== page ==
BEIJING • China’s deleveraging campaign has foreign investors flocking to the nation’s short-term bank debt.
A sell-off in the country’s onshore bonds last month — triggered by signs that policymakers are determined to rein in speculative borrowing — encouraged offshore investors to home in on a particular slice of the market that might insulate them from turmoil.
They’re called negotiable certificates of deposit (NCDs), securities based on a deposit by one bank into another. Mainly issued by small and medium lenders, they’re short-dated, so bear less credit risk.
Overseas holdings of NCDs jumped nearly sixfold in the two months through September, vastly outpacing the 18% gain for the overall onshore bond market, according to official data.
And the debt may only get more appealing through year-end, with rates likely to rise thanks to seasonal dynamics.
“NCDs are in a sweet spot,” said Shan Kun, head of local-markets strategy in Shanghai at BNP Paribas SA, which has ranked the notes as one of its top recommendations this year.
“Because liquidity will likely tighten in the coming two months, as cash demand typically rises toward year-end, the contracts will be very attractive due to the higher yields.”
NCDs have surged as smaller lenders found it hard to raise funds through other methods thanks to a regulatory crackdown on parts of the shadow-banking industry.
Yesterday, a front-page commentary in the central bank-backed Financial News said that authorities should step up efforts to clean up all kinds of “financial mess”.
With more than eight trillion yuan (RM5.12 trillion) outstanding, NCDs make up the fourth-largest type of bond in China, after sovereign, local government and policy-bank debt.
Investors can get 4.57% yield on top-rated three-month notes — better than the 3.89% on 10-year government bonds.
With prospects for yet higher yields thanks to the Chinese leadership’s focus on reducing financial risks, investors can reinvest maturing securities at higher rates. One-year NCDs offer 4.62%.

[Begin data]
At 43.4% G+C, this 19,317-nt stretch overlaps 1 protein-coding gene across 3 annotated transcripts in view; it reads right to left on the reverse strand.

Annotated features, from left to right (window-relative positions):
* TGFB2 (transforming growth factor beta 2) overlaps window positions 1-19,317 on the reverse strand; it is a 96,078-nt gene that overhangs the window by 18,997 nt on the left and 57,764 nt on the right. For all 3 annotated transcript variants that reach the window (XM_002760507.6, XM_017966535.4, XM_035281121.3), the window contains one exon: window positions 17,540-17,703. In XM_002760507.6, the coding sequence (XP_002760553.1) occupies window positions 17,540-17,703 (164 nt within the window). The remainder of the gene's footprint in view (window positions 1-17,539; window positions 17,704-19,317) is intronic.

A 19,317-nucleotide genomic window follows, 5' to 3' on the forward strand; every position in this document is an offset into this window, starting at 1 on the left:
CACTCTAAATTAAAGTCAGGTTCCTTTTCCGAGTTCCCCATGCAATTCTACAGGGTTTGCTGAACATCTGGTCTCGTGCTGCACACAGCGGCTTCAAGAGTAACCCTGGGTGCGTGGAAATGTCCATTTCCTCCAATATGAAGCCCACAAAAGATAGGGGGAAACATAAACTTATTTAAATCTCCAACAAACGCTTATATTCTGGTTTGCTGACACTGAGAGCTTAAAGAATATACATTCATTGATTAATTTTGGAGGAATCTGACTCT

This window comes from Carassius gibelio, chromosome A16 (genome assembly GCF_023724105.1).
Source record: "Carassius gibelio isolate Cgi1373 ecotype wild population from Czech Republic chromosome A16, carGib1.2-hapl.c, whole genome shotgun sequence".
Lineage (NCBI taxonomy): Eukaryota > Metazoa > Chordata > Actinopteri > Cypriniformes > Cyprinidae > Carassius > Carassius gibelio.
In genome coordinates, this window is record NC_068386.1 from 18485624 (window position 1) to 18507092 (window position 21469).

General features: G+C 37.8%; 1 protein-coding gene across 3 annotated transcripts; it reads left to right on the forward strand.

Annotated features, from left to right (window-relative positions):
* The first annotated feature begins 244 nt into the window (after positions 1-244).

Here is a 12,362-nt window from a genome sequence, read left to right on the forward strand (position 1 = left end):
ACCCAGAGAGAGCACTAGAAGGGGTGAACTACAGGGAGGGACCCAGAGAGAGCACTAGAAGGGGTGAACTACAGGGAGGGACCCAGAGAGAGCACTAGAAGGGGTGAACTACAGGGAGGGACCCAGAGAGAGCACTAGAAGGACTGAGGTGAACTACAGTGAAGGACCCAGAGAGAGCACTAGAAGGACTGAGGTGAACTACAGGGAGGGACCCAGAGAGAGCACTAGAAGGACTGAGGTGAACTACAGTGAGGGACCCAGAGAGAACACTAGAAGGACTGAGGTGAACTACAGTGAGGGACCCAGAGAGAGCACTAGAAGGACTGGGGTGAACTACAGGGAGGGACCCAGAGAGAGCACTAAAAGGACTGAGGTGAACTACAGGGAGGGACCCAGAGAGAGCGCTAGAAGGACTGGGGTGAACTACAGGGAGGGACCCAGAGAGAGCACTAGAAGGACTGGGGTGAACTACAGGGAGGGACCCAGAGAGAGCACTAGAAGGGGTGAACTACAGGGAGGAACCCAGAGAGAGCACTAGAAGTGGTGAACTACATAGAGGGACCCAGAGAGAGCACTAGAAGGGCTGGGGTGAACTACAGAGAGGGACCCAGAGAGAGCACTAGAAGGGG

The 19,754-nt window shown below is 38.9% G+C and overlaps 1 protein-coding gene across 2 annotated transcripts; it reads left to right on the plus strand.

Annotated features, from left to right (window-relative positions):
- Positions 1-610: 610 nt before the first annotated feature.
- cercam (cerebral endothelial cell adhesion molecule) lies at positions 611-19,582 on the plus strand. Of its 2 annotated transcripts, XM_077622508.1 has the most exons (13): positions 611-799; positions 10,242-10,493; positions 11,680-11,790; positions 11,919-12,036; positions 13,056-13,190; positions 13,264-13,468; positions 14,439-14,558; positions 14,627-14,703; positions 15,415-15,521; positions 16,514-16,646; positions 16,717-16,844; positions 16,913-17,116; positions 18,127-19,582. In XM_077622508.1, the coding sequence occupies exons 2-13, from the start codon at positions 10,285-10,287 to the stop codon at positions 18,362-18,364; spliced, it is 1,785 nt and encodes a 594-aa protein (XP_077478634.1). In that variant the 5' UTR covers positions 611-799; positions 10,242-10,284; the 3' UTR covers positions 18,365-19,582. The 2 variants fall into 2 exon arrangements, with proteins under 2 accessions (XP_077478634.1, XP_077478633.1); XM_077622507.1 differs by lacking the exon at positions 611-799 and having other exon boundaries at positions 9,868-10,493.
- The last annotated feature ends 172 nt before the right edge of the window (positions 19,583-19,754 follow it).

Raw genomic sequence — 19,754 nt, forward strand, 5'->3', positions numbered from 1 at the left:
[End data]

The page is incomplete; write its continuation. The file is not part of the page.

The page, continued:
Rather than credit risk — which is limited by their short tenors — the biggest danger with NCDs could be moves by regulators to cap their issuance, leaving investors without fresh securities to roll their cash into.
Officials last year stepped up scrutiny of the instruments, which are used as a funding source for leveraged bond investments by some institutions.
In October this year, issuance of NCDs slowed to a five-month low of 1.3 trillion yuan. Scarcity value could also see prices rising, pulling down yields.
For now, NCDs appear to be the flavour of choice for foreign investors, who were given a new channel to enter China’s onshore market with the Bond Connect that started in July. Corporate bonds suffer from a relative lack of transparency, and trading volumes can be low.
Government notes, unless held to maturity, would be disadvantaged by any continuation in last month’s sell-off.
The popularit y of NCDs is related to “the structural and fundamental, long-run trend that more and more foreign investors will be interested in domestic fixed income”, said MK Tang, senior China economist at Goldman Sachs Group Inc in Hong Kong.
“So long as the NCDs’ yields remain high and hedging costs remain low, the proposition for this trade will likely remain, and inflows into the notes will remain pretty solid,” he added.
Overseas investors typically use cross-currency swaps to hedge the foreign-exchange risks of buying onshore securities.
And with three-month offshore yuan cross-currency swaps at 85 basis points lower than the yield on NCDs of the same tenor, there’s a positive return.
“In the current environment, NCDs do offer an interesting, attractive proposition for short-dated investments in China’s onshore market,” said Angus Hui, a Hong Kong-based Asian fixed-income fund manager at Schroder Investment Management Ltd, which has been investing in the securities.
“For foreign investors, in the near term, the interest in adding NCDs holdings will likely increase.”